Supply management in jeopardy | An Alberta Chicken Producers poll showed 75 percent favoured fighting for more quota
RED DEER — Alberta Chicken Producers has given notice it will withdraw from the federal-provincial supply management agreement Dec. 31.
The organization has spent seven years trying to get a larger quota so that it can supply more chicken for the province’s growing population.
It sent a letter of notification Nov. 22 that it would withdraw and had until Feb. 22 to rescind it.
However, seven meetings since October couldn’t find a final solution to the complicated national quota allocation issue.
All 10 provinces needed to agree, but Quebec and Nova Scotia did not, said David Hyink, Alberta’s representative to the national system.
Chicken Farmers of Canada tabled two proposals in the last 14 months to resolve the allocation dispute, and Ontario, Quebec and a group of smaller provinces had also made new proposals by last September.
The provincial organization still has authority to set allocations and enforce programs such as animal care and food safety because they are provincially regulated.
“It is not going to be a free for all and there will still be controls in the system,” Hyink said during the organization’s annual meeting in Red Deer Feb. 26.
Provincial chair Erna Ference said the organization will take a responsible approach to the new environment.
“Alberta can set its own quota, but we have always said we would maintain a responsible predictable allocation setting process,” she said.
“We would still set it according to what our processors would ask for.”
National chair Dave Janzen asked for all involved to take a break from negotiations, which may require government intervention to resolve.
“Without a doubt, there are fundamental differences between provincial boards on how growth in the industry should be handled and allocated,” he said.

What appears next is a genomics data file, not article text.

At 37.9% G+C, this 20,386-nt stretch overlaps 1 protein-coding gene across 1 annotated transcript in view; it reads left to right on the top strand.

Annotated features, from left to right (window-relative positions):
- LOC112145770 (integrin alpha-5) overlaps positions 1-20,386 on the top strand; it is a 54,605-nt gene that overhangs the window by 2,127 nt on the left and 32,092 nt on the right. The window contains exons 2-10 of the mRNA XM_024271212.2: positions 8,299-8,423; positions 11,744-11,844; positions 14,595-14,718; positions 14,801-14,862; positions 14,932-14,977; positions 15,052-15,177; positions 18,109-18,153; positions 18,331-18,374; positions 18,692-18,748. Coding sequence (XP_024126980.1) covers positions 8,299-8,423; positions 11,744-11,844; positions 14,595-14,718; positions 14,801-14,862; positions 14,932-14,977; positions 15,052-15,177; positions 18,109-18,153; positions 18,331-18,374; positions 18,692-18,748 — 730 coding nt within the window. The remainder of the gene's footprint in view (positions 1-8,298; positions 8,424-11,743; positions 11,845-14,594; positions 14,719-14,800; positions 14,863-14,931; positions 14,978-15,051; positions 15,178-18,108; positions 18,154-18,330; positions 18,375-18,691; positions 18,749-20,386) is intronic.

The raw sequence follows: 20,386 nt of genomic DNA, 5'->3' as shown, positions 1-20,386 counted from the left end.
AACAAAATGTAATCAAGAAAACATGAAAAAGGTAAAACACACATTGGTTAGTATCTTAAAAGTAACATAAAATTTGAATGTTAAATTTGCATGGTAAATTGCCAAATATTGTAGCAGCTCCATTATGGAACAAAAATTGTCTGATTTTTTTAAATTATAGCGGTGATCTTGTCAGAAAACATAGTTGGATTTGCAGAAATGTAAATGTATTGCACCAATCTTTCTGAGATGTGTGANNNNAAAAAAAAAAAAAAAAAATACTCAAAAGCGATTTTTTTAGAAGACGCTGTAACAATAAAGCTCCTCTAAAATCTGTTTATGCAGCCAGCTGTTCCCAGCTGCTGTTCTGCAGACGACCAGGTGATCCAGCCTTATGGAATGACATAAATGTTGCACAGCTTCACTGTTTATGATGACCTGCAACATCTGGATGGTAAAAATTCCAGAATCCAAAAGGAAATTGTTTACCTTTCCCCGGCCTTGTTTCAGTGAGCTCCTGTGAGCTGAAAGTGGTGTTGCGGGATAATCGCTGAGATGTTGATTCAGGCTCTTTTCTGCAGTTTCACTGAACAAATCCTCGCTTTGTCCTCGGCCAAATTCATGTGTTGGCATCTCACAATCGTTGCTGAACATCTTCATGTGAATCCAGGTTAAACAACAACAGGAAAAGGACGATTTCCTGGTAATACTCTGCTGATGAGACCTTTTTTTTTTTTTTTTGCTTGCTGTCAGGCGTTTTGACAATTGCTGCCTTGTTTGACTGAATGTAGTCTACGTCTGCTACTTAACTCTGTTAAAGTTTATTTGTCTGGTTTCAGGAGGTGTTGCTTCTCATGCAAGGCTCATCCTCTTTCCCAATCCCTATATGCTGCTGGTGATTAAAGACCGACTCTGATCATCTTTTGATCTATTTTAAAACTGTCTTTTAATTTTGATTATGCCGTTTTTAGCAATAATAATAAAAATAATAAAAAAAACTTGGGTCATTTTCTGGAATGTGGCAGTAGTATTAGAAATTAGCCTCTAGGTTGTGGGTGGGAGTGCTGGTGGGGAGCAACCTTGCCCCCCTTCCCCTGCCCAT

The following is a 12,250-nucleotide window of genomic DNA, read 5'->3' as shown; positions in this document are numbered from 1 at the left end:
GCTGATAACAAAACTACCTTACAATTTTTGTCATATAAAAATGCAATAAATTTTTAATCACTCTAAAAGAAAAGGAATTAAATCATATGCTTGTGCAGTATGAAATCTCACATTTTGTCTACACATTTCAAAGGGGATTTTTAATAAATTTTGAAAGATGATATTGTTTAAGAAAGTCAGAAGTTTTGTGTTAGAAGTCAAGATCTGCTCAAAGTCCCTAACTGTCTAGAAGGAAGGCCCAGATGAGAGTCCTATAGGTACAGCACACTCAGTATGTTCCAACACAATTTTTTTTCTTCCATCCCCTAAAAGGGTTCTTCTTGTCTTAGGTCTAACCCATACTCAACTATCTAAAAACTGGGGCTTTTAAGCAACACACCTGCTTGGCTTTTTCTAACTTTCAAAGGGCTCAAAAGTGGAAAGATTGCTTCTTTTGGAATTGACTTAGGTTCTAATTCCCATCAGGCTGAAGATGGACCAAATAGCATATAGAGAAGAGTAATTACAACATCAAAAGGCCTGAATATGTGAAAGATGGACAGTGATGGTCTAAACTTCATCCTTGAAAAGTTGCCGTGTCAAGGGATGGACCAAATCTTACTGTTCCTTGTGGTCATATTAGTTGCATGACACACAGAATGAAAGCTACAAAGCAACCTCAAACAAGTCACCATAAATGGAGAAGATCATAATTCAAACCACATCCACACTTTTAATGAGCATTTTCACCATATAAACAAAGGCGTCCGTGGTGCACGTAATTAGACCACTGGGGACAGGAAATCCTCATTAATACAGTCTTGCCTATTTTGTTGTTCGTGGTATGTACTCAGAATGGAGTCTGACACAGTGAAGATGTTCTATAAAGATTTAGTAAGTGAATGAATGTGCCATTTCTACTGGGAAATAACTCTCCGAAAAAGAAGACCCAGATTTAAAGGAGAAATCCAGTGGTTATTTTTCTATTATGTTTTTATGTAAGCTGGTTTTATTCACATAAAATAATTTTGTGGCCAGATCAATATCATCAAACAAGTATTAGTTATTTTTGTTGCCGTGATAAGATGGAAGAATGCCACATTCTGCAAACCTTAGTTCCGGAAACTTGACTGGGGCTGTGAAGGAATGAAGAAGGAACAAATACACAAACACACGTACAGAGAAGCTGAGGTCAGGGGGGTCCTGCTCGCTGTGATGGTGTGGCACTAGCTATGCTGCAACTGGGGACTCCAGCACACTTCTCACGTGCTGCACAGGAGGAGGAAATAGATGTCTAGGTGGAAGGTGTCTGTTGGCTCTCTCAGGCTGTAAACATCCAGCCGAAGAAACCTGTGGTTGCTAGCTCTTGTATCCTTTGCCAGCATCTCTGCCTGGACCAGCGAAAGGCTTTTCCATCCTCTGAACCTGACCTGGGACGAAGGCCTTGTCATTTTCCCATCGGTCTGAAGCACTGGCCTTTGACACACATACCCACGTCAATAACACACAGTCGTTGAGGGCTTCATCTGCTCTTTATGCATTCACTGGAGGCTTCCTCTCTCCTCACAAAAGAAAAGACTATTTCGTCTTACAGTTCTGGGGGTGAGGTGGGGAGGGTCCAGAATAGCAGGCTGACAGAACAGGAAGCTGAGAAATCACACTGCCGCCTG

“This is not simply an Alberta issue. While Alberta has been forceful, this is about 10 provinces agreeing, not about certain provinces solving the demands of other provinces.”
The Farm Products Council of Canada and provincial supervisory boards may step in to resolve the dispute or face the possibility of losing the stability of supply management.
Janzen said the Canadian chicken business has been a success story, but internal bickering distracts the industry from other critical issues and weakens its ability to defend itself against external attacks on supply management.
“If farmers aren’t getting what was intended when supply management came into being 40 years ago, then the system needs to change,” he said.
“But on the other hand, if farmers want more than the system can deliver, then it’s the farmers who need to change.”
Alberta supplies 83 percent of its chicken needs and the remainder comes from other provinces, said Karen Kirkwood, executive director of the provincial association.
It produces 121 million kilograms of live chicken per year and imports 10 pounds per person of additional poultry.
The Alberta organization polled its producers in June, and 75 percent favoured continuing the fight to get more quota.